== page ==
As agreed in the autumn budget of 2017 the National Living Wage (NLW) for those aged 25+ rates are to rise to £7.83 (4.4%) from 1st April 2018. The Low Pay Commission (LPC) estimates the increase will benefit over two million workers.
This rise, along with the Minimum Wage rises across the board, will provide more security for the lowest-paid workers but will, of course, increase costs for employers.
What is the difference between NLW and NMW (minimum wage)?
The NLW is a minimum hourly pay rate that is specifically for workers aged 25 and over but who are not in the first year of an apprenticeship. This wage will increase annually until it reaches £9 an hour by 2020.
The NMW is the minimum amount per hour that workers of school leaving age in the UK are to be paid, by law. There is a different minimum wage rate depending on the worker’s age regulated since 1999 by the LPC.
What is included in minimum wage pay?
What counts towards NLW and NMW varies. For example benefits such as meals, fuel, a car or employer pension contributions do not count towards minimum wage pay. If the employer provides an employee with living accommodation a certain amount may count towards minimum pay.
Is everyone entitled to a minimum wage?
There are a few types of workers who aren’t entitled to the National Minimum Wage or National Living Wage. Those include the self-employed, company directors, volunteers, workers on a government programme and members of the armed forces.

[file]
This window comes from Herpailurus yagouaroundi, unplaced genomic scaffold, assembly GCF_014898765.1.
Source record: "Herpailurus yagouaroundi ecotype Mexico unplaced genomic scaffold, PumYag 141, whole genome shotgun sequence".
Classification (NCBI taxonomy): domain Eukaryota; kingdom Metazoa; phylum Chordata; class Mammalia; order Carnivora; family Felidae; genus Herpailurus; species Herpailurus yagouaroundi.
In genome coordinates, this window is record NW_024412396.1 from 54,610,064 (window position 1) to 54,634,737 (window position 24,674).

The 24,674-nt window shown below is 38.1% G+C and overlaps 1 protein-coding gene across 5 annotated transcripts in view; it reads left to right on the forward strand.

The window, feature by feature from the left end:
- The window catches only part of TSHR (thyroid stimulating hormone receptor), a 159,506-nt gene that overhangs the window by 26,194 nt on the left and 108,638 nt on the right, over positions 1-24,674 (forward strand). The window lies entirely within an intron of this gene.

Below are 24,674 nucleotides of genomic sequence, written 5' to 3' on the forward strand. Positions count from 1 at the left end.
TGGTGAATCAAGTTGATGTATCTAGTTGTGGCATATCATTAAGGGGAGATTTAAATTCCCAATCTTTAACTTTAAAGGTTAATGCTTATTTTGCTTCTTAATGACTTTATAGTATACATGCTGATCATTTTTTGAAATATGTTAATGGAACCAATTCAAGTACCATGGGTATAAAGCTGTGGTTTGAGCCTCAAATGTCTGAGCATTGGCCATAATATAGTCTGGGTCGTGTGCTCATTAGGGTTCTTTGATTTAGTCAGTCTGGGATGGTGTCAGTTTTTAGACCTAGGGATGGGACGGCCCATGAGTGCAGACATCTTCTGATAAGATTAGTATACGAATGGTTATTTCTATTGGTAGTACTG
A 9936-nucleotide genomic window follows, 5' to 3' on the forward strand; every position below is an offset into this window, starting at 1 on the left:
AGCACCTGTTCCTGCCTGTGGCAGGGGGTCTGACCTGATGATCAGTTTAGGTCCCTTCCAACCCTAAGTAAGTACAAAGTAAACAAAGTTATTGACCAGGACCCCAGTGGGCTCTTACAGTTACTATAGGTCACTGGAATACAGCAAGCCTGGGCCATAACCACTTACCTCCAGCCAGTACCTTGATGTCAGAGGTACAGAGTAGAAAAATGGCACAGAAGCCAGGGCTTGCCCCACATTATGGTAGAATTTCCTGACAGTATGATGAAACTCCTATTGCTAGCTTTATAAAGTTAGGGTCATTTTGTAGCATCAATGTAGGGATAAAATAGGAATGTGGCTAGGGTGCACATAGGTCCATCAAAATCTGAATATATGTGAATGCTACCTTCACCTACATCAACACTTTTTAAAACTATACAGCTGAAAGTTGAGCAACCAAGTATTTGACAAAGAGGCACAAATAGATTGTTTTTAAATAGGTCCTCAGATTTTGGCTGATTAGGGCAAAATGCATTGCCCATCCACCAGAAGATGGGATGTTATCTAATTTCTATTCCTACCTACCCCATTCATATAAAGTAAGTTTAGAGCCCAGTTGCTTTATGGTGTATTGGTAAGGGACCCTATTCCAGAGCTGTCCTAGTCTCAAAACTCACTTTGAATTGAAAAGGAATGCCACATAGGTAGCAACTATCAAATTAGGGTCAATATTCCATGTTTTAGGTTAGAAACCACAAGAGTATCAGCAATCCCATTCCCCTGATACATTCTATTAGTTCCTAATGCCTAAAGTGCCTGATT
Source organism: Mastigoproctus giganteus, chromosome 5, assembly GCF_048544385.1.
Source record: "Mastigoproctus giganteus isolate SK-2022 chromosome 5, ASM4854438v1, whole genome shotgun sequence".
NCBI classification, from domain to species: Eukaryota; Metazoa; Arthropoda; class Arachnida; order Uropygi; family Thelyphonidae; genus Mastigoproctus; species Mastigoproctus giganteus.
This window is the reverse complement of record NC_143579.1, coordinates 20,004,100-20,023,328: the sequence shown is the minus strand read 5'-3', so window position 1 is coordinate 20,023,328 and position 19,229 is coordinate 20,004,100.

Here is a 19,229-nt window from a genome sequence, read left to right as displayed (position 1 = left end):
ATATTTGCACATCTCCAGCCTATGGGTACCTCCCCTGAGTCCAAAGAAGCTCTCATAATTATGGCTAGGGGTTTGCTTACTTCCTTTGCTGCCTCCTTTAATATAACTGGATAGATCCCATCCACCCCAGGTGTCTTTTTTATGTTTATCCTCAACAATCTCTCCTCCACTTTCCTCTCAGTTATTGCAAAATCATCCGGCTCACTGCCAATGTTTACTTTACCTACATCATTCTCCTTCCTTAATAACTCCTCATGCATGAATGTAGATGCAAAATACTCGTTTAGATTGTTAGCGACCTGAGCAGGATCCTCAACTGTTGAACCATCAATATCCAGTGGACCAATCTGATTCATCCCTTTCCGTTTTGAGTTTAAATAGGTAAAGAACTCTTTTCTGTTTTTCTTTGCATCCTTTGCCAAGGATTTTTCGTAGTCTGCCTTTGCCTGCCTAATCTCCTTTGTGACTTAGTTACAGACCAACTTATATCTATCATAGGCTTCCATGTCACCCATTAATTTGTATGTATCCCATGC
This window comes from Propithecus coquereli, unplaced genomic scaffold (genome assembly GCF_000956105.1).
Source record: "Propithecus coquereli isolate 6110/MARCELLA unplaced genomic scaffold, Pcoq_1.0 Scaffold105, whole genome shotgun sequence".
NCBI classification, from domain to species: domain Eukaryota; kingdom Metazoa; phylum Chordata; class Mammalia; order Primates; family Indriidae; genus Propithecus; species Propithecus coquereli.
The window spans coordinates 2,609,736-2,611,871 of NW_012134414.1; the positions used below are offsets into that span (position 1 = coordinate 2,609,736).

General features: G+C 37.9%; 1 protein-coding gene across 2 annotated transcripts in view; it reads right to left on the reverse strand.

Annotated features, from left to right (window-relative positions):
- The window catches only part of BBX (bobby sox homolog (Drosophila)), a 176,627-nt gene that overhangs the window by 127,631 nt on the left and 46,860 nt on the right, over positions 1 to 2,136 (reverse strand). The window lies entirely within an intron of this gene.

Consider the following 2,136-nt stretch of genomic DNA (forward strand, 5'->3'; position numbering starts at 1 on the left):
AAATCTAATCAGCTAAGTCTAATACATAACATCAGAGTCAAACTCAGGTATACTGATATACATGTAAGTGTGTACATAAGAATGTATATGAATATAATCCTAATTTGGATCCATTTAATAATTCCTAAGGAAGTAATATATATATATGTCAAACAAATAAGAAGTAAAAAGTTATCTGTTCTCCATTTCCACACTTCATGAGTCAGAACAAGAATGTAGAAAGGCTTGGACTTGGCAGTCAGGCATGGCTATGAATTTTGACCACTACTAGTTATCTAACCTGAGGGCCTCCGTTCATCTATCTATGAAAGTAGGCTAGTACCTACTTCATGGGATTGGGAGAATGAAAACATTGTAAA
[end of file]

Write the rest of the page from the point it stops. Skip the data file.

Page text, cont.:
What if these rises are not passed on?
If an employee fails to pass on the increases it puts them at risk of facing financial penalties. It is illegal for an employer to pay those entitled below the National Living Wage. As an employee check your pay and talk to your manager to make sure you’re getting what you are due.
Five things an employer should know about NLW and NMW
- Be aware what you should pay your employees and this includes whether or not they have a written contract.
- Know what you should include in minimum wage pay.
- Keep records – it is a legal requirement to keep sufficient salary records to show you meet minimum wage requirements.
- The refusal or neglect to pay a minimum wage and produce false records or information is a criminal offence.
- Rates for NLW and NMW change in April each year. As an employer, you are responsible for paying the correct rate.
How does the rise affect employment?
According to an article by the Institute for Fiscal Studies beyond some point, a higher minimum wage will have adverse consequences for those that it is designed to help. It could get to the point that the higher the minimum wage rises, the less affordable it will be to employ those doing an automated job – they could easily be substituted with ‘capital’ (for example machinery or computers).
As the minimum wage is raised, workers are increasingly affected in occupations that appear easier to automate. For example, the workers set to be brought within the minimum wage net in 2020 are more than twice as likely to be in the top 10 percent most routine occupations – retail cashiers as an example.
There is much more to learn here, and the recent and upcoming policy changes in the UK offer an opportunity to do so. As new evidence comes in, it is crucial that policymakers seeking to help low-skilled workers respond accordingly.
You can read the full Fiscal Studies interview here.